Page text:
As I read the book, simple as the book may be, my list of questions only got bigger. I only found what I already knew and everything that I have already been told. I found myself questioning her reasoning and whether I caught her exact perspective on others. This questioning presented itself on page 44 as she elaborated on the topic of God’s anger. On page 43 it says “Anger isn’t always a sin”, and yes I agree with that. I do believe there is righteous anger, but I do not completely understand where she stands as to God’s judgment. On page 44 she
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2) She seems like she is telling everyone they way they should think: I don't get why she is so hung up on telling people who they should call what, and what they should do about it. Half of her book is about letting people feel free to be who they are, being proud of ones back round, and having a mind of your own and thinking for yourself.
These two novels spoke about real powerful momentous events that occur in the authors’ lives. The authors emerged from the shadows and transformed their mishaps into motivation of overcoming life’s hardships. These two stories exemplify ways of overcoming Life’s hardships and finding sense of oneself. These authors break their vows of silence to prove the beauty of a broken person. They both converse on racial discrimination, relationships with God, & coming into themselves.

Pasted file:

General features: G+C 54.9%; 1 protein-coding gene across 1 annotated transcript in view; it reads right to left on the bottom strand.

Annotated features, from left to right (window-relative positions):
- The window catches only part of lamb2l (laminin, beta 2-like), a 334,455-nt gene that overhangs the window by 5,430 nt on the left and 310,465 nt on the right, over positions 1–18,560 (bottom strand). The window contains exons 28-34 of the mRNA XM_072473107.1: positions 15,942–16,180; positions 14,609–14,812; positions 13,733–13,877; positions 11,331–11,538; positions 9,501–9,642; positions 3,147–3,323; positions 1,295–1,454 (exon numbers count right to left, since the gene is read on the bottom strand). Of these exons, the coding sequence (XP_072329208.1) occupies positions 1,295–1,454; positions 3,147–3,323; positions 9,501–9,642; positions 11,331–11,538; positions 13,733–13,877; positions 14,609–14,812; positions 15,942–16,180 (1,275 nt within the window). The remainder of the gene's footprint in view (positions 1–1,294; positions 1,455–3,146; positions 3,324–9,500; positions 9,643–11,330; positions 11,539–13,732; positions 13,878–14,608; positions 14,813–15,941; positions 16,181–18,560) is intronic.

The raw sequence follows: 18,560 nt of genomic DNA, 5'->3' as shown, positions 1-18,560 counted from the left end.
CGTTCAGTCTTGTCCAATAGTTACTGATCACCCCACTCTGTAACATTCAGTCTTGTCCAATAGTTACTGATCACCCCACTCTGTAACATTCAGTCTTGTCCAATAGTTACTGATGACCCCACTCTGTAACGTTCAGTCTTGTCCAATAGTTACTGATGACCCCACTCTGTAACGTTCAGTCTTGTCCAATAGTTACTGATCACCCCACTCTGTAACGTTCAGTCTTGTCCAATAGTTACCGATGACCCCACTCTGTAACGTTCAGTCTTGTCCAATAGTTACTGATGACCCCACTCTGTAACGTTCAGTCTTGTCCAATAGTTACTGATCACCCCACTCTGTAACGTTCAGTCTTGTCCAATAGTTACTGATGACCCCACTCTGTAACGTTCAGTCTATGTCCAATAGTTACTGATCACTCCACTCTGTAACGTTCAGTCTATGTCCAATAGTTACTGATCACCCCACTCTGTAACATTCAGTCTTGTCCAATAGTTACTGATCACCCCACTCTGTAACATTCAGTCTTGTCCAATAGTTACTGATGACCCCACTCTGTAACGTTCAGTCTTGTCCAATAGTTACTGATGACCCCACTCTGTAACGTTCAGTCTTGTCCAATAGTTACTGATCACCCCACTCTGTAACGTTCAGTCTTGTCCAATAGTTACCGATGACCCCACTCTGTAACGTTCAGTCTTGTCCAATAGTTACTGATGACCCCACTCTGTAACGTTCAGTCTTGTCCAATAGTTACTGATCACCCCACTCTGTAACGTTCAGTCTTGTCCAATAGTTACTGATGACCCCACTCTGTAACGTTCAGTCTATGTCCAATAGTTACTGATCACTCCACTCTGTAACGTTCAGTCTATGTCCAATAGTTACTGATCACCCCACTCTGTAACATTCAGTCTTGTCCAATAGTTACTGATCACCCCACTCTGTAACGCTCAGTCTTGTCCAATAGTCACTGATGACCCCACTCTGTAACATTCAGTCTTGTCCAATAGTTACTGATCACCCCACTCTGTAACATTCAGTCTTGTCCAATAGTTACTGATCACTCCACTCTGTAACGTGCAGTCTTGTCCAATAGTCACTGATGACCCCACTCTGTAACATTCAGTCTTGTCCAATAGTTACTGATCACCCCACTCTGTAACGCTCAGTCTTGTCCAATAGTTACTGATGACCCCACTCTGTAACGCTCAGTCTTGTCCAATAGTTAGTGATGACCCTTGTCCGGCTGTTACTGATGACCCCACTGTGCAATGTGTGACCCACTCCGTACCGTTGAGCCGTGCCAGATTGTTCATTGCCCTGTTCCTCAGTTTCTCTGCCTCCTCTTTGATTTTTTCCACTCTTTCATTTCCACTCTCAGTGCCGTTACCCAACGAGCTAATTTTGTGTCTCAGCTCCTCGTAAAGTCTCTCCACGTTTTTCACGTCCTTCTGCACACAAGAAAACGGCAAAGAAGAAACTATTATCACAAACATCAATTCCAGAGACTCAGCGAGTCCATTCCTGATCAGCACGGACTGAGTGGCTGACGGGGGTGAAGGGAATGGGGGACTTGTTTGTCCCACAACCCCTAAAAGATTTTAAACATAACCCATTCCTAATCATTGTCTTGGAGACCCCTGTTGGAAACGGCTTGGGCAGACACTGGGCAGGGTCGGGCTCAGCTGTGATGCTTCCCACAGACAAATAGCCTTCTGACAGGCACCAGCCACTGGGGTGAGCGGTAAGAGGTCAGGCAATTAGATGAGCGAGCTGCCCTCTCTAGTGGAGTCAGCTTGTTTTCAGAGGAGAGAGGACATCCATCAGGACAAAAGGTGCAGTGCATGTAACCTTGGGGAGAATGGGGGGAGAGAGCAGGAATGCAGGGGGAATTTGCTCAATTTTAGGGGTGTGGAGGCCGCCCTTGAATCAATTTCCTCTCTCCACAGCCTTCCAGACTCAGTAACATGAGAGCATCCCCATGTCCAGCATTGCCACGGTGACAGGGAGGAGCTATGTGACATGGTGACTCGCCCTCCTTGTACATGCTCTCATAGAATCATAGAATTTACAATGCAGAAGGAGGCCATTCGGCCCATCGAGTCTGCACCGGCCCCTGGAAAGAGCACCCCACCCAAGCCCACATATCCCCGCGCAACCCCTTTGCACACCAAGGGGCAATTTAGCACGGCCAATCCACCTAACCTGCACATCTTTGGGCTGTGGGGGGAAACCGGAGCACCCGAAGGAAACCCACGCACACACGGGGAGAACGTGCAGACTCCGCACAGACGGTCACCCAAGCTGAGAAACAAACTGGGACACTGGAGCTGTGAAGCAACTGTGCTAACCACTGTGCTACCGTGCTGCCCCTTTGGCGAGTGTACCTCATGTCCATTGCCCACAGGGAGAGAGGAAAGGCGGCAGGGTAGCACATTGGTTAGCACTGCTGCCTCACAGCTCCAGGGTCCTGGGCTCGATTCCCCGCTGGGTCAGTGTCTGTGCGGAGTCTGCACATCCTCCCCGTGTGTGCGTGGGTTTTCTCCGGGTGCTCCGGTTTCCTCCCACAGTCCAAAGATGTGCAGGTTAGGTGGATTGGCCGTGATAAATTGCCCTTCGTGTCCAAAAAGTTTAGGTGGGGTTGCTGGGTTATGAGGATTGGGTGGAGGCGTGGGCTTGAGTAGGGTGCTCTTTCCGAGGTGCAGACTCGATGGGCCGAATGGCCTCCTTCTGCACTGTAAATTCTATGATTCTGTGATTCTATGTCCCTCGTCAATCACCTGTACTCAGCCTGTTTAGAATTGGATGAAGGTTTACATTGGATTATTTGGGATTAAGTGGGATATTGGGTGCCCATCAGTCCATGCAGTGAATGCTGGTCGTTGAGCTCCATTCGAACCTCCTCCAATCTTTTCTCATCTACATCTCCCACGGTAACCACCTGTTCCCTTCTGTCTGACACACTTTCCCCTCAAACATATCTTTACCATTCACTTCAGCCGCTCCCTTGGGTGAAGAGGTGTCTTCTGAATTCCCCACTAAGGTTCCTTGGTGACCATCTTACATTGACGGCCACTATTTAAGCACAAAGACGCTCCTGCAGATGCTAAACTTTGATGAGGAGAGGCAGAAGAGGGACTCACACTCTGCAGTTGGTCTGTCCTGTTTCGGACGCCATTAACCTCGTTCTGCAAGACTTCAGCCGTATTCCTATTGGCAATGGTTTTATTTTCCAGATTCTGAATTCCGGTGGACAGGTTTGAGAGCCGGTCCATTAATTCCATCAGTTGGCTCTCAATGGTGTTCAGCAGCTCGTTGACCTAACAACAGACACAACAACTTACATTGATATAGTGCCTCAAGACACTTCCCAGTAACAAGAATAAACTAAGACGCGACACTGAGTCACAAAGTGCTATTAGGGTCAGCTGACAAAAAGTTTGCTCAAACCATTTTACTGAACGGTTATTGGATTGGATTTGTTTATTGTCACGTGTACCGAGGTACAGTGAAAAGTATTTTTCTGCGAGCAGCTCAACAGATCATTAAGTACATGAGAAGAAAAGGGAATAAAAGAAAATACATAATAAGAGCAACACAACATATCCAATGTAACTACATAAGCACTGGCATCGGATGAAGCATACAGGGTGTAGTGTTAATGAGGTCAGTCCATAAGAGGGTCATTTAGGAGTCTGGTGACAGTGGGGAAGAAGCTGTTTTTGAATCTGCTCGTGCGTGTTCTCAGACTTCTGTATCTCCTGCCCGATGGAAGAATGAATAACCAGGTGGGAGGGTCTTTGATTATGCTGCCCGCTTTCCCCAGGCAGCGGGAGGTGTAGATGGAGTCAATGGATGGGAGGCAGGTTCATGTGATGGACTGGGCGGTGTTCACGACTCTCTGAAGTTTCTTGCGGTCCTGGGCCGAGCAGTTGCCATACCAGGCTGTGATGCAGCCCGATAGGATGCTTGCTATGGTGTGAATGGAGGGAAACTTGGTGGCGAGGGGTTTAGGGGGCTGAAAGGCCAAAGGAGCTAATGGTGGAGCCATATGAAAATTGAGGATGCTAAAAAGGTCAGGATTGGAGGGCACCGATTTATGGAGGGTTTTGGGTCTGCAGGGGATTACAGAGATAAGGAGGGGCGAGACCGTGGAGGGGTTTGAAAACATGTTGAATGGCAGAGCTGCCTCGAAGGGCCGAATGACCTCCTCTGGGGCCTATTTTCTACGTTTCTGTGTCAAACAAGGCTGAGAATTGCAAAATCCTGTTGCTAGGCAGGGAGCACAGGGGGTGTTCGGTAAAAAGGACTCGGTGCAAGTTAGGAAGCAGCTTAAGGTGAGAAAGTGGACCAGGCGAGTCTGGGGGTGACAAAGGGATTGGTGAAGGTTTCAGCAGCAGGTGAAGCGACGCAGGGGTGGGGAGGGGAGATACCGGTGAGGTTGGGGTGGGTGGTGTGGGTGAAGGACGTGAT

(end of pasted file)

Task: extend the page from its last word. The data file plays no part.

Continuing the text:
...terpretations of the literary experience the book provided. From the chosen evidence the ‘planning for learning experiences’ and instructions could begin.
In Chapter 14, “What’s Motivating this Writer?” One key point is that the author can be writing based on an argument that he or she is responding to. They usually build arguments over issues that may be overlooked by their readers. Rather than having one argument, they have multiple and include the actual standpoint of the argument and also have their own response to it. Also, the reader should try to visualize what the author is arguing about so they can understand what they are retorting to or know what the argument is about.
In this book, there were no characters so I chose to write about the most interesting topic in chapter one called “excuses, excuses.” The author here explains about the very first fight between husband and wife and the excuses Adam and Eve gave to cover up their sin in the Garden of Eden. When God asked them of their crime, they tried to put the blame on each other. In all fairness neither of them lied but they did try to cover up the truth, literally. (Genesis 3) Both of their excuses were true but they were very lame. They both refused to take responsibility for their actions and lied straight to God’s face.